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A group of 17 students enrolled in St. John’s University in New York is suing the school for violating their religious beliefs.
The Catholic school recently mandated COVID vaccinations, which are either developed with or tested with aborted fetal cells. The mandate creates a massive conflict of interest for religious students and staff, especially for an institution that claims to care about religion first and foremost.
“As a devout Roman Catholic, I believe life is precious. In the Ten Commandments, it says, `Thou Shall Not Kill,’ ” said plaintiff Kimberly Vineski, a 19-year-old, second-year pharmacy student.
St. John’s is taking the common stance of all tyrannical institutions who want to avoid religious exemptions: in court papers, the university claimed that there are questions about the “genuineness of purported beliefs.”
Unsurprisingly, the Catholic Church is tripping over itself to feign empathy for the vaccine hesitant, while at the same time siding with modern megaliths that demand vaccinations, like world governments and billion-dollar corporations.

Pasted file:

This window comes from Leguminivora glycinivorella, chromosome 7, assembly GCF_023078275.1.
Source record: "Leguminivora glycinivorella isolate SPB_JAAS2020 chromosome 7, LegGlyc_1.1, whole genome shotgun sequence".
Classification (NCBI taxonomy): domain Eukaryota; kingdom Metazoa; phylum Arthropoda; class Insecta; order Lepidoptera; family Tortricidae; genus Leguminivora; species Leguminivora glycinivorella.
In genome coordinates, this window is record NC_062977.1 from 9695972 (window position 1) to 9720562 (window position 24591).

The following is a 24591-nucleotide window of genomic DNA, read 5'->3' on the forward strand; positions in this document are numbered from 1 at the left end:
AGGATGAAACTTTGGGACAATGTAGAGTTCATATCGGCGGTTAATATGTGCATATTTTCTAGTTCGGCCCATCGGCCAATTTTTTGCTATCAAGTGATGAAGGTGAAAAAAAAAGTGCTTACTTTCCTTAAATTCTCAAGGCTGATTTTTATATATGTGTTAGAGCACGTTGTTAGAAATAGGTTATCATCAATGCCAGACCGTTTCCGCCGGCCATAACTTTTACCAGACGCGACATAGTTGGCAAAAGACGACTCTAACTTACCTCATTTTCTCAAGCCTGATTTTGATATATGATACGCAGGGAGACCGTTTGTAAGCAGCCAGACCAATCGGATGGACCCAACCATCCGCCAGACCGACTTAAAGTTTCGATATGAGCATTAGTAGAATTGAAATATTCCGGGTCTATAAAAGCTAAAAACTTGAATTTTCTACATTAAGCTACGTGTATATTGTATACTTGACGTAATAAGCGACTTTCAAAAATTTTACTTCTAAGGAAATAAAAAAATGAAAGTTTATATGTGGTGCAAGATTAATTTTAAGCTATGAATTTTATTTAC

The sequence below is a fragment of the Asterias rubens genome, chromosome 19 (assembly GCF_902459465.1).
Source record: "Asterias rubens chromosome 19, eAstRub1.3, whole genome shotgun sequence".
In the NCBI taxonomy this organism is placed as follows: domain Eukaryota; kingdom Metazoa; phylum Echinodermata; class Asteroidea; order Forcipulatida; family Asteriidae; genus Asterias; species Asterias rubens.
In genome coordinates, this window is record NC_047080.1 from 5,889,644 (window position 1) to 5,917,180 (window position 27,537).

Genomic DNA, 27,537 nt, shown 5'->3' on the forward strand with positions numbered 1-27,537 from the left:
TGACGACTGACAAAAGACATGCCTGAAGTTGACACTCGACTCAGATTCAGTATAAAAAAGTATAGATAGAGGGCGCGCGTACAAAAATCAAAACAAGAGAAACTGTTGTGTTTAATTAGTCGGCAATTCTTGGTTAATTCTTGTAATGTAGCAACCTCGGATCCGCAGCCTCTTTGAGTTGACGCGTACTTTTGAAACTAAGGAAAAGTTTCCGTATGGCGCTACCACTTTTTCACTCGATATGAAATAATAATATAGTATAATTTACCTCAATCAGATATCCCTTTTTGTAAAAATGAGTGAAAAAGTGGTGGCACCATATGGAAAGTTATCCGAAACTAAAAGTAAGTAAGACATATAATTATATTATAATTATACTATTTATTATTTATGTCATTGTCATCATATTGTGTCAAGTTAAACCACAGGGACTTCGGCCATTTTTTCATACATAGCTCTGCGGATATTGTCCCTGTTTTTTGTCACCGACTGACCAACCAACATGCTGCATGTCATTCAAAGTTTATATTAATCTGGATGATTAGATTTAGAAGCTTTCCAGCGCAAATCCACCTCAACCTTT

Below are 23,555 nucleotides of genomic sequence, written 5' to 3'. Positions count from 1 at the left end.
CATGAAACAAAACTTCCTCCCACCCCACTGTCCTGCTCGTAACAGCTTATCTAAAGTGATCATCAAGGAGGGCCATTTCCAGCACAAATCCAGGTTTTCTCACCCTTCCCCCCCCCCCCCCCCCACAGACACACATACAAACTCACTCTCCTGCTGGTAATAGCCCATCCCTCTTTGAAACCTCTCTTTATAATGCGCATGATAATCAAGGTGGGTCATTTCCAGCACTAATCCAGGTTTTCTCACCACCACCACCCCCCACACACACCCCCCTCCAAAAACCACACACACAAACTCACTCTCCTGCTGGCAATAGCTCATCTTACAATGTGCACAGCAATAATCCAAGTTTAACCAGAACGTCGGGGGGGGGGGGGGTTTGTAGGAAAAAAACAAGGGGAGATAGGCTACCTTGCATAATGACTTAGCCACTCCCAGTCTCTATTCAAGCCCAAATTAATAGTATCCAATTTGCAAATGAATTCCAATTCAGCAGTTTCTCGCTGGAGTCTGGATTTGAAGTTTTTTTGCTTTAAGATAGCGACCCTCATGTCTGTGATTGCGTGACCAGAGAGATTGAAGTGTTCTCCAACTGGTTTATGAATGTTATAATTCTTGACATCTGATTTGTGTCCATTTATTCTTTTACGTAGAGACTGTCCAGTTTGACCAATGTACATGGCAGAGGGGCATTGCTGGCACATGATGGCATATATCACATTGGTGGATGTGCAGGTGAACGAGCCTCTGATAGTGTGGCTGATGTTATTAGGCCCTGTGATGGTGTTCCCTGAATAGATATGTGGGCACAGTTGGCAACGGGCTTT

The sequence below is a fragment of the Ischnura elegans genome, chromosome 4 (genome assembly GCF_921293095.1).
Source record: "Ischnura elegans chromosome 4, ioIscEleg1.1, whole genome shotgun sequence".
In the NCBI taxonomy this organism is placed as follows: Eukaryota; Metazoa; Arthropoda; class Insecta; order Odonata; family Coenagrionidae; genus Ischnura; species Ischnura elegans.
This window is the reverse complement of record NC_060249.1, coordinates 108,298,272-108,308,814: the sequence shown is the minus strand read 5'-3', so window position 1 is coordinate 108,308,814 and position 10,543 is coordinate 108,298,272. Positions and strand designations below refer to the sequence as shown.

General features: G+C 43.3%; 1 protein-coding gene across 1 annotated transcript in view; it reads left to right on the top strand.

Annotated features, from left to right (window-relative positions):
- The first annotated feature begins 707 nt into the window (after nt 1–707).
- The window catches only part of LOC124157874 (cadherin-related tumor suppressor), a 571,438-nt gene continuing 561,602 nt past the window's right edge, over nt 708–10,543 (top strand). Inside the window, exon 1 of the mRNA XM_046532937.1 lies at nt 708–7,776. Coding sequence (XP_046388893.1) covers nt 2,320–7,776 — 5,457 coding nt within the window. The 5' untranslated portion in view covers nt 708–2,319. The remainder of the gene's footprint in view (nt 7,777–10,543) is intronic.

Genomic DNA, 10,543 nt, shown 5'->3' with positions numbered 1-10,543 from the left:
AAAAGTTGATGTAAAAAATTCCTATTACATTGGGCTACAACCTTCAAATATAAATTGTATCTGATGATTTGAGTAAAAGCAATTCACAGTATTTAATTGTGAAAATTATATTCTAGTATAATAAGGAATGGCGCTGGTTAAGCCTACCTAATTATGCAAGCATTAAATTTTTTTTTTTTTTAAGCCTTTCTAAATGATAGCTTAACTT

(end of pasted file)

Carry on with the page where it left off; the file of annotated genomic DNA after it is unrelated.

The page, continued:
In a guidance paper issued earlier this year, the US Conference of Catholic Bishops ‘flip-flopped’ on the issue more than a family walking to the beach.
“Neither Pfizer nor Moderna used an abortion-derived cell line in the development or production of the vaccine. However, such a cell line was used to test the efficacy of both vaccines,” the paper said. “It is wrong to create abortion-derived cell lines and for pharmaceutical companies to utilize them, and the use of vaccines produced with such cell lines should be avoided if comparable alternatives with no connection to abortion are available.
“But grave reasons (e.g., serious health risks) may justify the use of vaccines produced with these cell lines when there are no such alternatives. While neither vaccine is completely free from any use of abortion-derived cell lines, in these two cases the use is very remote from the initial evil of the abortion.”
The plaintiffs are seeking $2.75 million in damages, assuming no change in the school’s position occurs, according to their lawsuit filed in Suffolk County on Long Island.
“St. John’s University is confident our COVID-19 vaccination requirement, announced last April, will withstand this legal challenge,” SJU school spokesman Brian Browne said. “Courts have consistently upheld student vaccination requirements as necessary to promote health and safety.”